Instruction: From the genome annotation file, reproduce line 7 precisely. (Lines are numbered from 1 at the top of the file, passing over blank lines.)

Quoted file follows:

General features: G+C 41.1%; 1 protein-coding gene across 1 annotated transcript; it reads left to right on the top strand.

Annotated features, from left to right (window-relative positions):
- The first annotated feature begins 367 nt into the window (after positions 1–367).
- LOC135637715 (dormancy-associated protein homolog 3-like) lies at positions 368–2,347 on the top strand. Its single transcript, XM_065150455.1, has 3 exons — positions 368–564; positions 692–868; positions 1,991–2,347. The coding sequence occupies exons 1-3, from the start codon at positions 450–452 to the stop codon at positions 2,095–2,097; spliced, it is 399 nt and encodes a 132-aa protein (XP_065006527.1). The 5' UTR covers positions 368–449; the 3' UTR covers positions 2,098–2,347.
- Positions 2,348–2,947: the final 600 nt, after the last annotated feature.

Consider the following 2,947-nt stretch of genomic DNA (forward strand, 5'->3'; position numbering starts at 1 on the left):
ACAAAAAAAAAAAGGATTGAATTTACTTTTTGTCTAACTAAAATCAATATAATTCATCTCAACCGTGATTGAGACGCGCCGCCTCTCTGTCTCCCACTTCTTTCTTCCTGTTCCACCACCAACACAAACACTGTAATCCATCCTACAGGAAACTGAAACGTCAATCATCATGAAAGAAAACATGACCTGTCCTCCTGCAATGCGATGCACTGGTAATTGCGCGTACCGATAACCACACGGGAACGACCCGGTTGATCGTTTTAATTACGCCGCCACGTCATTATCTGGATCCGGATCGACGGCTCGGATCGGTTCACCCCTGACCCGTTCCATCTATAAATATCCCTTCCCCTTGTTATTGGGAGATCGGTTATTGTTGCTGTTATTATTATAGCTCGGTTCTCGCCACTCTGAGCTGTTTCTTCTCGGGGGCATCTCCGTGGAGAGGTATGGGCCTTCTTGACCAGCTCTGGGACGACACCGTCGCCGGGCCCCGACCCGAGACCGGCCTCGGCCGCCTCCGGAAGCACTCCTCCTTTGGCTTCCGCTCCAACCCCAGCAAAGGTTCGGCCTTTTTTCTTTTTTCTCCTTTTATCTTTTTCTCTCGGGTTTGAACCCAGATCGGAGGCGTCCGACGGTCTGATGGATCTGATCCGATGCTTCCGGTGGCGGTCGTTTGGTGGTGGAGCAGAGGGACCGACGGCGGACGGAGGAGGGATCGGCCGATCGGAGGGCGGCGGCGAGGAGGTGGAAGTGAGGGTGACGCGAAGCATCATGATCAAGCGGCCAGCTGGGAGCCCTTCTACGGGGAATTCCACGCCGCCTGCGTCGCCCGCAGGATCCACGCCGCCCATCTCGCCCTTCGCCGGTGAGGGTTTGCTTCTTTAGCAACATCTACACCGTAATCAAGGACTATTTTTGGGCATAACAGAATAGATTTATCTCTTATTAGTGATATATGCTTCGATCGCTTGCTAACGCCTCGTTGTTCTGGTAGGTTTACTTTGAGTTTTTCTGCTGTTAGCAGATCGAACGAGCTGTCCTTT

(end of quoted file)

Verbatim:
ACAAAAAAAAAAAGGATTGAATTTACTTTTTGTCTAACTAAAATCAATATAATTCATCTCAACCGTGATTGAGACGCGCCGCCTCTCTGTCTCCCACTTCTTTCTTCCTGTTCCACCACCAACACAAACACTGTAATCCATCCTACAGGAAACTGAAACGTCAATCATCATGAAAGAAAACATGACCTGTCCTCCTGCAATGCGATGCACTGGTAATTGCGCGTACCGATAACCACACGGGAACGACCCGGTTGATCGTTTTAATTACGCCGCCACGTCATTATCTGGATCCGGATCGACGGCTCGGATCGGTTCACCCCTGACCCGTTCCATCTATAAATATCCCTTCCCCTTGTTATTGGGAGATCGGTTATTGTTGCTGTTATTATTATAGCTCGGTTCTCGCCACTCTGAGCTGTTTCTTCTCGGGGGCATCTCCGTGGAGAGGTATGGGCCTTCTTGACCAGCTCTGGGACGACACCGTCGCCGGGCCCCGACCCGAGACCGGCCTCGGCCGCCTCCGGAAGCACTCCTCCTTTGGCTTCCGCTCCAACCCCAGCAAAGGTTCGGCCTTTTTTCTTTTTTCTCCTTTTATCTTTTTCTCTCGGGTTTGAACCCAGATCGGAGGCGTCCGACGGTCTGATGGATCTGATCCGATGCTTCCGGTGGCGGTCGTTTGGTGGTGGAGCAGAGGGACCGACGGCGGACGGAGGAGGGATCGGCCGATCGGAGGGCGGCGGCGAGGAGGTGGAAGTGAGGGTGACGCGAAGCATCATGATCAAGCGGCCAGCTGGGAGCCCTTCTACGGGGAATTCCACGCCGCCTGCGTCGCCCGCAGGATCCACGCCGCCCATCTCGCCCTTCGCCGGTGAGGGTTTGCTTCTTTAGCAACATCTACACCGTAATCAAGGACTATTTTTGGGCATAACAGAATAGATTTATCTCTTATTAGTGATATATGCTTCGATCGCTTGCTAACGCCTCGTTGTTCTGGTAGGTTTACTTTGAGTTTTTCTGCTGTTAGCAGATCGAACGAGCTGTCCTTT